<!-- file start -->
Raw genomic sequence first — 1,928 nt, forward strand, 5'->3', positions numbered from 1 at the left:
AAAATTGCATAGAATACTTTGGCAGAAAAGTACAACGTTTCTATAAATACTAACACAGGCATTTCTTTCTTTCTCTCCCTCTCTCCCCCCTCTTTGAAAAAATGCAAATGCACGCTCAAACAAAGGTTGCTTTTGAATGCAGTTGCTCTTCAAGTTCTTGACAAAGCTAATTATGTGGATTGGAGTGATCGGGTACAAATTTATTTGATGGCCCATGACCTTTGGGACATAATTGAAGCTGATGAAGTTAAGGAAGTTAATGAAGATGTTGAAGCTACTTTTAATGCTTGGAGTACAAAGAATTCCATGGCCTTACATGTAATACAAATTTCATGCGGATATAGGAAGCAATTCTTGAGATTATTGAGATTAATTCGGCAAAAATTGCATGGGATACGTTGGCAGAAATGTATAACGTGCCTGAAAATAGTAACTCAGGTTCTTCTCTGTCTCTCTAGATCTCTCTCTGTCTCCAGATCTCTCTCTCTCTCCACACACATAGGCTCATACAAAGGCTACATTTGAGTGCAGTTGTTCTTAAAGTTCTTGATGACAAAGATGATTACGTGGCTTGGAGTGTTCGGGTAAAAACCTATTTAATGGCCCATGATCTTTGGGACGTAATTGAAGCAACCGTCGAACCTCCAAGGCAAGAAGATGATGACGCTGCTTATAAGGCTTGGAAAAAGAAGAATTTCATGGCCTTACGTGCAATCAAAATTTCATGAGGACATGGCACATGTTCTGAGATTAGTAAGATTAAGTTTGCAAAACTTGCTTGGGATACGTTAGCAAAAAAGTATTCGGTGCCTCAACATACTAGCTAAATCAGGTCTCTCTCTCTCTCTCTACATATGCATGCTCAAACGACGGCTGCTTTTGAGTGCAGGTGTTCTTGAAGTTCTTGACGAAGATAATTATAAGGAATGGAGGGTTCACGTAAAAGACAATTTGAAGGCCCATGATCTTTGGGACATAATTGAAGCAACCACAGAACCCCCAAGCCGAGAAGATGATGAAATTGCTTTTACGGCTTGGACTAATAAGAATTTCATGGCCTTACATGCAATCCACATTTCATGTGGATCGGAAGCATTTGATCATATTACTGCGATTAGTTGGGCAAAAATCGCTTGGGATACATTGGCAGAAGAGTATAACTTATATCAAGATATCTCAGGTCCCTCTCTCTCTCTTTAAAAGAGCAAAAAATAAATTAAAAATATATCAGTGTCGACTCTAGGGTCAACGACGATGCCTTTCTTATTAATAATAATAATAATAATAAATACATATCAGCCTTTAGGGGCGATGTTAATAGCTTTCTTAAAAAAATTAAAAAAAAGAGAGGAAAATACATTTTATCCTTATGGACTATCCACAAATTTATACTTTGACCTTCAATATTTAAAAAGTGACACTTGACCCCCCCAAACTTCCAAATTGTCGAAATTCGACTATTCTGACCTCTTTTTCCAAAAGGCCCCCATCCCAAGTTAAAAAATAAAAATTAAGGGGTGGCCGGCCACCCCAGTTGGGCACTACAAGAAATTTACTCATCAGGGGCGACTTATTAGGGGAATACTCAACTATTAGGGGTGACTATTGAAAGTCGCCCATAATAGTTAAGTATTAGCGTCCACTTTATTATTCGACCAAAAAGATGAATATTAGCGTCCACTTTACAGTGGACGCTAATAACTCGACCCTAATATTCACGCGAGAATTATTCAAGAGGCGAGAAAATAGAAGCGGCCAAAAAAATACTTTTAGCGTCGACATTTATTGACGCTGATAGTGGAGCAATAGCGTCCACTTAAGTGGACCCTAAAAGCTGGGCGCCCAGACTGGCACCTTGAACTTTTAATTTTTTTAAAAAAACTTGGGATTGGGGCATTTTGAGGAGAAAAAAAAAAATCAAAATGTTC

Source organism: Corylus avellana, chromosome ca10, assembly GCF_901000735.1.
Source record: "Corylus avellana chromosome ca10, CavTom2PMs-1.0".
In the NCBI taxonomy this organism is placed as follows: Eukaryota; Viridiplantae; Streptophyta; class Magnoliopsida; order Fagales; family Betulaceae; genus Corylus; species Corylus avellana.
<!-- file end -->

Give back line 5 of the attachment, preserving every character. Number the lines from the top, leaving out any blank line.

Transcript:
In the NCBI taxonomy this organism is placed as follows: Eukaryota; Viridiplantae; Streptophyta; class Magnoliopsida; order Fagales; family Betulaceae; genus Corylus; species Corylus avellana.